Each week when my co-editor Jess and I meet, we not only talk about upcoming UX Booth articles, but also great articles from other publications that teach, inspire, or otherwise make us better UX practitioners and editors. Here are a few of our recent favorites.
When a designer is taking care of customer support
To many, spending time on the customer support desk isn’t a design activity, but for Florent Lenormand it is a great way to get to the heart of design problems that plague users.
“…in a startup, we have to push a new version of the app every week. Even if we always start from a user need, my job is focused on goals I have to reach and metrics I have to increase. We measure our impact on numbers, and numbers make users abstracts.
Talking with users every day makes them real. After a few minutes sending support emails, I discovered stories and real user’s problem behind numbers. It gave me some fresh air and helped me keep in mind that I first design for people, in a business-driven company.”
What do product roadmaps and geography have in common? A mental model mental that is key to designing in more usable, more maintainable, and more accurate ways. Like maps, product roadmaps are reductions.
“Roadmaps reduce product strategy down to a very digestible (and very power-pointable) format. In doing so, roadmap-makers ask questions: who will be using this map? Is it for education or navigation? Which information should be preserved, and which can be distorted?”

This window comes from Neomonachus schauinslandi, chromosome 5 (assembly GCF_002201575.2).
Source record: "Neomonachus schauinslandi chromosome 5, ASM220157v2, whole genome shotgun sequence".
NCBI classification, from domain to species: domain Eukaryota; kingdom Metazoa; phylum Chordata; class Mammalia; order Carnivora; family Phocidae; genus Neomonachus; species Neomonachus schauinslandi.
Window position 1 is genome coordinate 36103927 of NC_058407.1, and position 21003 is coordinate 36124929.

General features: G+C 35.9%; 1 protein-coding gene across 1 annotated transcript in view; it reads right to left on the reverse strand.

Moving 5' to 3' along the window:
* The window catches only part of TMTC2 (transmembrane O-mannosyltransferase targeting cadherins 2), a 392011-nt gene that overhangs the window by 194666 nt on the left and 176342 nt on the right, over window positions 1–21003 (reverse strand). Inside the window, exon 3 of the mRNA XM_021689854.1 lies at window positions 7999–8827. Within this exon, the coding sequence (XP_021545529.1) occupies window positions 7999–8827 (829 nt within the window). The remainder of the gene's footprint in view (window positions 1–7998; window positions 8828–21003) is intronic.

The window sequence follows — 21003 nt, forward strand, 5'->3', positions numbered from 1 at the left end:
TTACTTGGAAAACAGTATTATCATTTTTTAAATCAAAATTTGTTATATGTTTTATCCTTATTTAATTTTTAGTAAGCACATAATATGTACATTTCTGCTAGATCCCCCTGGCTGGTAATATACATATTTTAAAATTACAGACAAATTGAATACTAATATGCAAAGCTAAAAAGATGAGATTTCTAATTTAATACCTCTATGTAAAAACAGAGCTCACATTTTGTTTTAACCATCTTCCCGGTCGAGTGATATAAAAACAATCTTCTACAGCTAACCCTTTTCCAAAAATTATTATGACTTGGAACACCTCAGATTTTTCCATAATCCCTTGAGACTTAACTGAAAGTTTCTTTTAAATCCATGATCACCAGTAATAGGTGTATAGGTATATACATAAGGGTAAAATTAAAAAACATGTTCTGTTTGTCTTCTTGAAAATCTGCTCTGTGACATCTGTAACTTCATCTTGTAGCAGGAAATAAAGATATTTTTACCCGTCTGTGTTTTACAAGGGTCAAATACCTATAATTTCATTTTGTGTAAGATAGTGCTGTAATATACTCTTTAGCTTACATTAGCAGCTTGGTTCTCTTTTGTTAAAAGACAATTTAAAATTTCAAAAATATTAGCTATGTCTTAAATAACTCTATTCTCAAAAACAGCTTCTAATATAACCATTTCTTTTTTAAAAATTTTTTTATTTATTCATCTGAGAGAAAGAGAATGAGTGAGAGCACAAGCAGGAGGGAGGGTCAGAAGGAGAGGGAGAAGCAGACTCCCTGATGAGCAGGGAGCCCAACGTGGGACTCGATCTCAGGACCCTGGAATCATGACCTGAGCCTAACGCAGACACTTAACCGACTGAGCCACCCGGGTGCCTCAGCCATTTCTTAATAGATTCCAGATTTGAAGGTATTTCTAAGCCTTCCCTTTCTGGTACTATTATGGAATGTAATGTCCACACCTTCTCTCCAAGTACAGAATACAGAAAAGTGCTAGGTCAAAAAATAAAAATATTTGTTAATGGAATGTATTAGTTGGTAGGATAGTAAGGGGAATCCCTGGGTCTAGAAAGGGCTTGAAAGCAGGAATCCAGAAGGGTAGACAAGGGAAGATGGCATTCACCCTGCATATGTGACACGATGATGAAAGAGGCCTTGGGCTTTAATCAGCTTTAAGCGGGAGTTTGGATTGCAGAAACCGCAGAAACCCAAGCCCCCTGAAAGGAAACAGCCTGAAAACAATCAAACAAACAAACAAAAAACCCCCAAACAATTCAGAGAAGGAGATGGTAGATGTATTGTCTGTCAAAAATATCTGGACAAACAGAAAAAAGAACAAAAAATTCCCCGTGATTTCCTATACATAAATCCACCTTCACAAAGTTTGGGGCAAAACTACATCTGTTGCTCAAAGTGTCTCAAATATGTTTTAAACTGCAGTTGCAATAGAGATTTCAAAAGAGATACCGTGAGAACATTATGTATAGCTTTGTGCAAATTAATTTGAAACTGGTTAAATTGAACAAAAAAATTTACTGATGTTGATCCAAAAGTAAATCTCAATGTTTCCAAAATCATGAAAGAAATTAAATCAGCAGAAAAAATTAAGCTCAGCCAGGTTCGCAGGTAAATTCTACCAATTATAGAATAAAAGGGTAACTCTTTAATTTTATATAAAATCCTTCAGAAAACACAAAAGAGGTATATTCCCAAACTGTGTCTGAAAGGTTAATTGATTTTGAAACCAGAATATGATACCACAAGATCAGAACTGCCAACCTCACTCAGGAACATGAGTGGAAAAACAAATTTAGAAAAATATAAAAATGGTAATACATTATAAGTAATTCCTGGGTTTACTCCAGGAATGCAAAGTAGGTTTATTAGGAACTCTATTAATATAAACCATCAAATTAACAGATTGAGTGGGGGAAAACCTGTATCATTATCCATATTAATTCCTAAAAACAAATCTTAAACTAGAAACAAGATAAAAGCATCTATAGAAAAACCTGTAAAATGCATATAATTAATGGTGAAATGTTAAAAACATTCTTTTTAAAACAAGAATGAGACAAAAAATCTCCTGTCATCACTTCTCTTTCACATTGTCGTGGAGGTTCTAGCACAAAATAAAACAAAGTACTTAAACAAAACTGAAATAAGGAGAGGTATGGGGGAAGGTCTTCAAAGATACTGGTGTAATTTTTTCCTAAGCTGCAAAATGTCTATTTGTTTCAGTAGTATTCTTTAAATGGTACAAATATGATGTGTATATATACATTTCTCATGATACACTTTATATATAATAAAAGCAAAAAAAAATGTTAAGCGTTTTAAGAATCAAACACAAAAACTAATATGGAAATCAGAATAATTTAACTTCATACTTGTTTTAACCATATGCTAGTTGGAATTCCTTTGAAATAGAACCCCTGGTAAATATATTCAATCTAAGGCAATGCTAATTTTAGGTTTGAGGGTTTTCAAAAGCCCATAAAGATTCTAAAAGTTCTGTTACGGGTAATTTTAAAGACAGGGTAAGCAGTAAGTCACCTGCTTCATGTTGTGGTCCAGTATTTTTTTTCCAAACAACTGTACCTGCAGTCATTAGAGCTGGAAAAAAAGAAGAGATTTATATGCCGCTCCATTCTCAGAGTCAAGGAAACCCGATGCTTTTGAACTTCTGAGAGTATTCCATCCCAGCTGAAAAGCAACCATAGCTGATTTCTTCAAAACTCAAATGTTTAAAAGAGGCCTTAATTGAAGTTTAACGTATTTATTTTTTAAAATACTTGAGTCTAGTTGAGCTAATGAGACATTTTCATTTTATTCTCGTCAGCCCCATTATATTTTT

Learn more about how to create and use responsive roadmaps. (And geek out to some geography too.)
Implementing Lean UX in the real world
I didn’t need to read any further than the third sentence to know this article was for me. At my new full-time job, I’m embedded with a Scrum-based development team and weaving my UX work into their sprints can be a puzzle at times.
“’Lean UX’ was the ultimate pep-talk that had much of the design community pumping their fists and shouting like over-excited 17-year olds at a pre-game rally, yet 6 years later many of us are still scratching our heads trying to figure out how to actually implement it in the real world, with real deadlines, and with real product development teams who have near-instinctual aversion to spending time doing anything but coding.”
How to choose the right UX metrics for your product
Google’s HEART Framework helps measure the quality of user experience, but how do you know that you’re measuring the right elements? The Goals Signals Metrics process facilitates the identification of meaningful metrics you’ll actually use.
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Author: Amy Grace Wells
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